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Rodrigo Duterte puts discredited police force back on front line of drug war
Sydney Morning Herald - March 2, 2017
The move comes as the Philippines' main anti-narcotics agency signed an agreement to deploy soldiers in operations targeting what it calls "high impact" and "high value" drugs targets.
Philippine MPs are also pushing for a new law that restores capital punishment for convicted drug felons and another that proposes lowering the minimum age of criminality from 15 to nine.
Mr Duterte's determination to intensify the crackdown that has left more than 7700 Filipinos dead, including children as young as five, comes as a new report accuses police of instigating and inciting the murders of mostly urban poor, under the cover the crackdown, and falsifying evidence to cover-up their unlawful killings.
"Our investigations into the Philippine 'drug war' found that police routinely kill drug suspects in cold blood and then cover up their crime by planting drugs and guns at the scene," said Peter Bouckaert, emergencies director of Human Rights Watch, who wrote the report.
"President Duterte's role in these killings makes him ultimately responsible for the deaths of thousands," he said.
The Human Rights Watch's 117-page report titled License to Kill backs other investigations by rights groups and media outlets, including Fairfax Media, that lawyers say could amount to crimes against humanity, as defined by the International Criminal Court, of which the Philippines is a member.
Mr Duterte announced on January 30 he was suspending police anti-drug operations following the murder of a kidnapped South Korean businessman, allegedly by anti-drug police inside the national police headquarters. At the time the President described the police force as "rotten to the core".
But Mr Duterte now says he needs more men to sustain the crackdown amid reports that drug dealers were returning to the streets. "So I need more men. I have to call back the police again to do the job most of the time on drugs, not everyone," he told reporters.
Mr Duterte said he was forced to make the decision because military personnel are engaged in conflicts, including a new offensive against the communist New People's Army and Muslim kidnap-for-ransom gangs and terrorists in southern Mindanao and nearby islands.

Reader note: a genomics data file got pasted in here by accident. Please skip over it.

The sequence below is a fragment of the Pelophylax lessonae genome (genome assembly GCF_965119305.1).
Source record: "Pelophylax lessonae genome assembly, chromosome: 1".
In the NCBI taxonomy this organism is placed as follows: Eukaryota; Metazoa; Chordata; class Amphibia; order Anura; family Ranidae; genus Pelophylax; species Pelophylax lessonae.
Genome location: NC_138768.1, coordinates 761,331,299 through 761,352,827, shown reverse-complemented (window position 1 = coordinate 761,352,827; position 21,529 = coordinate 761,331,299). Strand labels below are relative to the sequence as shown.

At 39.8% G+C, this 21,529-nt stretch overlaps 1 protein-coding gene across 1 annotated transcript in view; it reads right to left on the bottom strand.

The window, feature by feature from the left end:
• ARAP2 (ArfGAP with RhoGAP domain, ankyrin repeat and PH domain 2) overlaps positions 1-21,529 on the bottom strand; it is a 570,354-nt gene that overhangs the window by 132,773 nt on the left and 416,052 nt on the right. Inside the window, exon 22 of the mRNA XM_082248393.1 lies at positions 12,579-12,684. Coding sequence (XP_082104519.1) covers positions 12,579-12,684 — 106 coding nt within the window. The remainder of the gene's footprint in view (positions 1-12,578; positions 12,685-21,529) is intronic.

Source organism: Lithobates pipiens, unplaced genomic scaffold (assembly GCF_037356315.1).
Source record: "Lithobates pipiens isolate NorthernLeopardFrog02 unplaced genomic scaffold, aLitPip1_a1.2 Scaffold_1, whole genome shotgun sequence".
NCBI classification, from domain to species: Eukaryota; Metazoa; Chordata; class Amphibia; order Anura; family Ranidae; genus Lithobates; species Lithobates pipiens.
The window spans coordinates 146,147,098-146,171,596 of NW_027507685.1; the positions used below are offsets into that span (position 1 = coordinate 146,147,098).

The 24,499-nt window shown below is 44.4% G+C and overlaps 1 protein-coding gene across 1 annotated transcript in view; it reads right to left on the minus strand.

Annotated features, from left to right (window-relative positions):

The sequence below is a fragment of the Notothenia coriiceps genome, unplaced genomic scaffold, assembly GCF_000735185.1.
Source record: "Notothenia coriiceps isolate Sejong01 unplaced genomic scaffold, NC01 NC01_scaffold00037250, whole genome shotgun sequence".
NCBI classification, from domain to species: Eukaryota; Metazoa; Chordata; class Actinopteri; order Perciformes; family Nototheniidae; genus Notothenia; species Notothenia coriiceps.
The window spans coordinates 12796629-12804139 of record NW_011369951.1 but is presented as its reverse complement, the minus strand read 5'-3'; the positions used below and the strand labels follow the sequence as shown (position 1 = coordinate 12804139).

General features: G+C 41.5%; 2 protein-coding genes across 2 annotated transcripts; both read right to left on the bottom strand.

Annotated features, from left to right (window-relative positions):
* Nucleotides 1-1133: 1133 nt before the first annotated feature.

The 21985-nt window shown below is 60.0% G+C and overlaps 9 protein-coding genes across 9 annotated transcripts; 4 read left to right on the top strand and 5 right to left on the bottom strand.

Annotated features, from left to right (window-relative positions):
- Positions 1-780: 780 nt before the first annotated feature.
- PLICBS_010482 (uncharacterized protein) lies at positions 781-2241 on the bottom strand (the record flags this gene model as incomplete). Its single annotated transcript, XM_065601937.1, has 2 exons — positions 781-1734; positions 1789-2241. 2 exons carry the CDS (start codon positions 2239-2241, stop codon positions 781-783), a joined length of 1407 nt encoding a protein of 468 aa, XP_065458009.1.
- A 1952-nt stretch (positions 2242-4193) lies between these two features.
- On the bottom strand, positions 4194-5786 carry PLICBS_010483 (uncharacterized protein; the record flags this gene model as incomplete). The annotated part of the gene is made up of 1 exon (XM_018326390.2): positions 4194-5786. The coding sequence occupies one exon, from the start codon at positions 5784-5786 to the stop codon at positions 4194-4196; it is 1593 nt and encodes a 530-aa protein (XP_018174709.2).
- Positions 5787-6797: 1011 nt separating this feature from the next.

The drug killings have polarised Filipinos who voted overwhelming to elect Mr Duterte in May, after he had campaigned pledging to wipe out the illicit trade within six months and that fish in Manila Bay would grow fat from the bodies of drug pushers.
The Catholic Church, the country's most powerful institution, last month called for "active non-violence" to protest extra-judicial killings under the guise of the crackdown.
But opinion polls show Mr Duterte's popularity remains high despite condemnation of the crackdown by the United Nations, the US and human rights groups.
Police last Saturday arrested Leila de Lima, a politician who last year led a Senate probe into the alleged extrajudicial killings of drugs suspects. Amnesty International has declared her a "prisoner of conscience".
Police allege Senator de Lima was involved in receiving money from prison drug traffickers while she was justice minister between 2000 and 2016.
She has described the charges against her as "trumped up" to silence her criticism of Mr Duterte, whom she has called a "sociopathic killer" with a "criminal mind".
Laws to restore the death penalty and lower the age of criminality to nine which will allow young children to be targeted in the crackdown are expected to be passed by mid-year.
Mr Duterte's supporters who hold a majority in parliament this week dropped rape, plunder and treason from the death penalty bill to win the support of some lawmakers who were opposing it.
Some senior members of the government wanted the law to include rape so that Australian Peter Scully, who is on trial on in the southern Philippines on horrific child sexual abuse and cyber porn charges, could be executed if found guilty.
Mr Duterte declared in a recent speech that young children were becoming drug runners, thieves and rapists and "must be taught to understand responsibility". "You can ask anyone connected with law enforcement. We produce a generation of criminality," he said.
Critics of the law, including opposition MPs and human rights groups, are appalled at the move, saying it will harm children without any evidence jailing children reduce crime.